Contractions of a Muscle

Bio­me­cha­nic rese­ar­chers were stu­dy­ing the con­trac­tions of a rat Tibia­lis Ante­rior mus­cle.  It was desi­ra­ble to quick­ly and accu­ra­te­ly quan­ti­fy the over­all move­ments, as well as loca­li­zed variations.


Becau­se the expe­ri­ments invol­ved live tis­sues, con­ven­tio­nal gau­ges were dif­fi­cult to app­ly and ten­ded to inter­fe­re with the moti­on under stu­dy.  It was important to cap­tu­re data quick­ly, and for as many points as pos­si­ble.  Mar­ker track­ing had been used, but pro­vi­ded only gross aver­a­ges.  It was also time-con­sum­ing and tedious for the rese­ar­chers to pro­cess this type of  information.


The Vic-3D sys­tem was used to rapidly cap­tu­re con­trac­tion data over the enti­re mus­cle sur­face.  Due to the system’s speed and sim­pli­ci­ty, it was pos­si­ble to make num­e­rous mea­su­re­ments at pre­cis­e­ly timed inter­vals.  The­re was no inter­ac­tion with the spe­ci­men, and no need to guess which are­as would be of grea­test interest.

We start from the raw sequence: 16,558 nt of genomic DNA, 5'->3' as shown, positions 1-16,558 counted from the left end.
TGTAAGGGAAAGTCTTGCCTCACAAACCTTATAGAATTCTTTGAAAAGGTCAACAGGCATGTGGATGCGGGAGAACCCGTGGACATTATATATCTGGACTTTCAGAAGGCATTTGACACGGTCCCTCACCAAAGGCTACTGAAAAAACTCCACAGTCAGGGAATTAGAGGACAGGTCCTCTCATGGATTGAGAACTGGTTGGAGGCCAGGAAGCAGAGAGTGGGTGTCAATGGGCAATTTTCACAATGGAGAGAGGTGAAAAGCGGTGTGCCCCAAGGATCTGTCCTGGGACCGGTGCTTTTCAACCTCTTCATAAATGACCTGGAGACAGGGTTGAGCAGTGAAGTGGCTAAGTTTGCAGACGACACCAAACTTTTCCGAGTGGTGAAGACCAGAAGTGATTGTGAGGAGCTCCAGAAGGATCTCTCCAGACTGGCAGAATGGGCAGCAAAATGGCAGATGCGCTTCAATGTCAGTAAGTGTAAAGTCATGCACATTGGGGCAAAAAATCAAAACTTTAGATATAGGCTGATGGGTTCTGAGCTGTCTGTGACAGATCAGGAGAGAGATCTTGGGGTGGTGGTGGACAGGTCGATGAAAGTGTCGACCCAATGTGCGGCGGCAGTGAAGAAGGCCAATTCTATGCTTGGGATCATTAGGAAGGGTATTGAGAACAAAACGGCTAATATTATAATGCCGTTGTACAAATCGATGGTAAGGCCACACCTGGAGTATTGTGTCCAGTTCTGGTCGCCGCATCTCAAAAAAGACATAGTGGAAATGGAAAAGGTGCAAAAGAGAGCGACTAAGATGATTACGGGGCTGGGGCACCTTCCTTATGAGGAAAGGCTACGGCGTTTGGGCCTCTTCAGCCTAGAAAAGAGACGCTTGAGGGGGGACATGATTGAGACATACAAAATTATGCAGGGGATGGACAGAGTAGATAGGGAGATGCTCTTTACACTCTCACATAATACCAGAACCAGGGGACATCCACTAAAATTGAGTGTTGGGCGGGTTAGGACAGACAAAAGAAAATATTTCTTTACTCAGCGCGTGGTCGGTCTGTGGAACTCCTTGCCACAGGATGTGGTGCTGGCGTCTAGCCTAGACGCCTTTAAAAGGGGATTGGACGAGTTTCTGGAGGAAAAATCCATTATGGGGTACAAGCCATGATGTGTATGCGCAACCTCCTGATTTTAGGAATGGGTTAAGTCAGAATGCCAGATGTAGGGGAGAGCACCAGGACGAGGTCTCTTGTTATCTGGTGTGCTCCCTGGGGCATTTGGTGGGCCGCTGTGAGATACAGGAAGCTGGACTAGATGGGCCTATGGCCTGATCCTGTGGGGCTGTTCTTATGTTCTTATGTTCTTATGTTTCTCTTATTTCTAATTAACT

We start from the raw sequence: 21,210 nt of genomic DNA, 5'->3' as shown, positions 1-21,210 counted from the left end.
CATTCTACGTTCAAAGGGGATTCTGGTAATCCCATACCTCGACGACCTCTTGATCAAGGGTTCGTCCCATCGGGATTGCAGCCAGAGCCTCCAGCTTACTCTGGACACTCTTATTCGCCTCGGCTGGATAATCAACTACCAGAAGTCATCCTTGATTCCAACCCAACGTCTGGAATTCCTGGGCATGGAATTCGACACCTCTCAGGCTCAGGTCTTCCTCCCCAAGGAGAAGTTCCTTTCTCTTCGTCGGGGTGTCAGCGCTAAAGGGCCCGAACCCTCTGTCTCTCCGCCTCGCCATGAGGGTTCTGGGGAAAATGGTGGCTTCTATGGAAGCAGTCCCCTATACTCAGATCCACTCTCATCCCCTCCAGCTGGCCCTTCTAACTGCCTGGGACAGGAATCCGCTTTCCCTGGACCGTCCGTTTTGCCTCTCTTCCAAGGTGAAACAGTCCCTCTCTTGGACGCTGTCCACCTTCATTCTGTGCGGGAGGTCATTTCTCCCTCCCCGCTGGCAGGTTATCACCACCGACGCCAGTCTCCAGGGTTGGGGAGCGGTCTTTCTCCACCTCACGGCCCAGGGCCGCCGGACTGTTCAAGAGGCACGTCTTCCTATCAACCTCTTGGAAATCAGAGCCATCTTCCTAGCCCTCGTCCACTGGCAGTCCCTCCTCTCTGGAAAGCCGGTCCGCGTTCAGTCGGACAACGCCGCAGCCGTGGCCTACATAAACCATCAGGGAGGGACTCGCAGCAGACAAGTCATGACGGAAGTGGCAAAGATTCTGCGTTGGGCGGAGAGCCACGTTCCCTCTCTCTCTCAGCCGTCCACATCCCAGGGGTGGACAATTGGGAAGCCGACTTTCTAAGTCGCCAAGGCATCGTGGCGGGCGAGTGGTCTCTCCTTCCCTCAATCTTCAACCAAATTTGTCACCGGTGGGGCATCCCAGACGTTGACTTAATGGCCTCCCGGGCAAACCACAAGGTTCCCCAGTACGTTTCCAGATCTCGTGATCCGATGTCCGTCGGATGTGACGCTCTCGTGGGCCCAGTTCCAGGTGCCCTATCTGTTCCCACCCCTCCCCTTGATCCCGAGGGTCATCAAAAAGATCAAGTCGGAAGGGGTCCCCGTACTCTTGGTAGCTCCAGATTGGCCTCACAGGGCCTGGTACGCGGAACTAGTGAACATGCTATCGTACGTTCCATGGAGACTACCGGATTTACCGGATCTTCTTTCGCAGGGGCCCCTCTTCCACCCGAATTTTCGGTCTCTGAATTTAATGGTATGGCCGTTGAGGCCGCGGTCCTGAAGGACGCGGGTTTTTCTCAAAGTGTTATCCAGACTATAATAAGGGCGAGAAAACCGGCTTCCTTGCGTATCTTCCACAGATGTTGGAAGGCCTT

The resul­ting mea­su­re­ments pro­vi­ded high spa­ti­al reso­lu­ti­on and made it pos­si­ble to iden­ti­fy num­e­rous are­as whe­re “bun­ching” of the mus­cle tis­sue cau­sed signi­fi­cant varia­ti­ons in mus­cle con­trac­tion.  The­se are­as had not been pre­vious­ly iden­ti­fied with con­ven­tio­nal methods.  Final­ly, all cal­cu­la­ti­ons were done auto­ma­ti­cal­ly.  This saved con­sidera­ble time and avo­ided the pos­si­bi­li­ty of human error in the data processing.